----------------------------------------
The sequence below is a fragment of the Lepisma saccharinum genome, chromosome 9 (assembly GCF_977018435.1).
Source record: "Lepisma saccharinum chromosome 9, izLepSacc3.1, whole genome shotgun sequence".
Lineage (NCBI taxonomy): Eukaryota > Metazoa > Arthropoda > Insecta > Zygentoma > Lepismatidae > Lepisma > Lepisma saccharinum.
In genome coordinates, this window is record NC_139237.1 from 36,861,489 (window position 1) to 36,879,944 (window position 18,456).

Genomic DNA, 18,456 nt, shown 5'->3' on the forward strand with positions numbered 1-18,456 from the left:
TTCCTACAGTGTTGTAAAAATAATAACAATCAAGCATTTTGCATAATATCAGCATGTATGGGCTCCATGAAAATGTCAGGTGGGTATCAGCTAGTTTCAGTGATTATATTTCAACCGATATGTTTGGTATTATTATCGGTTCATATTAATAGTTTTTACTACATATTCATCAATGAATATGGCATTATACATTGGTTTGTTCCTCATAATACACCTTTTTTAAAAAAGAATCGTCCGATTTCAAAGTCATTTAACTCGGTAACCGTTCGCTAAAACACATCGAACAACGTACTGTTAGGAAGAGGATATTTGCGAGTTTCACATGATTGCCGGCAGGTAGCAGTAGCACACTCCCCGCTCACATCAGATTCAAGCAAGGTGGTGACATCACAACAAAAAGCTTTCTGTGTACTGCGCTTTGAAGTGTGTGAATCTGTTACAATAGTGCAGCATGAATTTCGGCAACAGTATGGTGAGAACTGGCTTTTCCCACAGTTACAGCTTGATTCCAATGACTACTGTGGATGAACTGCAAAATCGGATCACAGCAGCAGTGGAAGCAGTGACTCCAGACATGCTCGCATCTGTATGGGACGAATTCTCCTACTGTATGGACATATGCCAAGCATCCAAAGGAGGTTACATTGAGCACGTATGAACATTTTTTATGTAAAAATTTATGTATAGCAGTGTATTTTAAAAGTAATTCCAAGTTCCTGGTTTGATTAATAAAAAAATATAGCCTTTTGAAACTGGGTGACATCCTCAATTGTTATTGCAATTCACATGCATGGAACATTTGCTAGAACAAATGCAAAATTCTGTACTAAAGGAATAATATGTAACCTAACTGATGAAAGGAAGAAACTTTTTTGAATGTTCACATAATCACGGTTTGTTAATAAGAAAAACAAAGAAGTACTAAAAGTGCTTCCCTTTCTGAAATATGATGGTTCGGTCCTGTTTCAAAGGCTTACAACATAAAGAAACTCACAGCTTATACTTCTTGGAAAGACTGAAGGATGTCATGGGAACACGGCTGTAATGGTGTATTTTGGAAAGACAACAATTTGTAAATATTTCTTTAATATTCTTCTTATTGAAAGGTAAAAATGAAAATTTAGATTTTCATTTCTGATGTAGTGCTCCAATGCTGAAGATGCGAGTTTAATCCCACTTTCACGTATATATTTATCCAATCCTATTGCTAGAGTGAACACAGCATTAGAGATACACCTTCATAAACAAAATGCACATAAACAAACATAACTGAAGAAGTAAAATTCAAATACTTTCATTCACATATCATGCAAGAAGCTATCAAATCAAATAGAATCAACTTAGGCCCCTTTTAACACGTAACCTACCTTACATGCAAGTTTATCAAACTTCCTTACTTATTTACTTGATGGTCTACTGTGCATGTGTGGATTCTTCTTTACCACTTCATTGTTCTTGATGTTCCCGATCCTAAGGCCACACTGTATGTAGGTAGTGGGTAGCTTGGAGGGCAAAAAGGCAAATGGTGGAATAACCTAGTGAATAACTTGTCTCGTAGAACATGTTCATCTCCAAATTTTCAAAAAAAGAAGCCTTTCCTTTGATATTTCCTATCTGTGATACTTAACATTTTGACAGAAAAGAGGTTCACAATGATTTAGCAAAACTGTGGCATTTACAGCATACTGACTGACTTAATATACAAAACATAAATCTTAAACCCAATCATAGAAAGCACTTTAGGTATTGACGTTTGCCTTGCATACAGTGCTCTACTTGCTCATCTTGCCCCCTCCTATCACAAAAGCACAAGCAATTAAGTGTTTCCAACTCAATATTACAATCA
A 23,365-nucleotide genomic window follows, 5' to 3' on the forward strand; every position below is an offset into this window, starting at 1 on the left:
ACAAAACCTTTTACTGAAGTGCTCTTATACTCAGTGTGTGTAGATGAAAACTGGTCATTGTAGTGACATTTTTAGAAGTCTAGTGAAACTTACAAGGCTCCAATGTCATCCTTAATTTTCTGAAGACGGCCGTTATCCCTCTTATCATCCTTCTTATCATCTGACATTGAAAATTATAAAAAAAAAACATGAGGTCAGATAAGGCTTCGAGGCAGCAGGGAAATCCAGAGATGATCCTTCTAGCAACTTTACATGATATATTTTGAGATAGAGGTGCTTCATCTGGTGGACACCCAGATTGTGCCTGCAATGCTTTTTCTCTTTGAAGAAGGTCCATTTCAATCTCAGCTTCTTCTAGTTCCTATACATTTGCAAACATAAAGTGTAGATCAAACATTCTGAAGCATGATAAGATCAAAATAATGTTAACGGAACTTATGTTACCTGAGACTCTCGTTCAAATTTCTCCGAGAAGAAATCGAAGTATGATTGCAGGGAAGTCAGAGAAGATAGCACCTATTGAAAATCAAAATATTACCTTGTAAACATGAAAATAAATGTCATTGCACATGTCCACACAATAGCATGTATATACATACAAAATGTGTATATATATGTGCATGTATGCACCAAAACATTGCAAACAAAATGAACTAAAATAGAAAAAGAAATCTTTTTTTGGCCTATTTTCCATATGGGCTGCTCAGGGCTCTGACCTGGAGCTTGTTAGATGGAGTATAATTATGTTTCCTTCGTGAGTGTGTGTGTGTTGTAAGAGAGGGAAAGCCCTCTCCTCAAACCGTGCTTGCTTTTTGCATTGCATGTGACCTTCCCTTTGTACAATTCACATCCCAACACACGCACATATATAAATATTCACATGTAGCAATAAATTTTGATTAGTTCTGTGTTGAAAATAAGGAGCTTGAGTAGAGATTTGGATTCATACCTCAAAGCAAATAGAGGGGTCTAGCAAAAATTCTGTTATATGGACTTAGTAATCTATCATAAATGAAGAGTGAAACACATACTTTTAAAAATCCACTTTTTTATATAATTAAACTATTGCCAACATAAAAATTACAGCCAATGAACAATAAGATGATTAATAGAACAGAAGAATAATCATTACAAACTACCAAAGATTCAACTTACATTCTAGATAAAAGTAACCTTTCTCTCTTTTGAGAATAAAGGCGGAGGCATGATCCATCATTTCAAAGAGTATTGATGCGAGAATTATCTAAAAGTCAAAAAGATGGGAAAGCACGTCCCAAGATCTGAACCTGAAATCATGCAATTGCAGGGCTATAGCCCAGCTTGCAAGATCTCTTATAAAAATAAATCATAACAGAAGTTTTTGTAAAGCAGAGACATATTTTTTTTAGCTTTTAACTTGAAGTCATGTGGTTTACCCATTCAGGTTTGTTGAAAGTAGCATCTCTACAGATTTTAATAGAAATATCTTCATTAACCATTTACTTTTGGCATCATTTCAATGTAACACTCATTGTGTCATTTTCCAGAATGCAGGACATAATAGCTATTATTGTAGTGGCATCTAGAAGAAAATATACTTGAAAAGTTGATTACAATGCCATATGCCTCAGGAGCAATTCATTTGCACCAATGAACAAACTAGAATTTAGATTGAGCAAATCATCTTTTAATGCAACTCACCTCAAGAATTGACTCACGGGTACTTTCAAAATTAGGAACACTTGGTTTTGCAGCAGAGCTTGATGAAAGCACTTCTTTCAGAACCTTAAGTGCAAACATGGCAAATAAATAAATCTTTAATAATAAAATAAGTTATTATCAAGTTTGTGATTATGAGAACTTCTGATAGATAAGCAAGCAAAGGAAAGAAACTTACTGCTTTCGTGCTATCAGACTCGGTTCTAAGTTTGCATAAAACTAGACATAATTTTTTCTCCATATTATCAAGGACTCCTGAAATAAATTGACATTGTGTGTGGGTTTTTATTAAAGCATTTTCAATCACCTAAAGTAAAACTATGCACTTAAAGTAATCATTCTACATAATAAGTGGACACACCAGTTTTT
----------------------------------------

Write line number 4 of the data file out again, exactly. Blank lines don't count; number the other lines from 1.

In genome coordinates, this window is record NC_139237.1 from 36,861,489 (window position 1) to 36,879,944 (window position 18,456).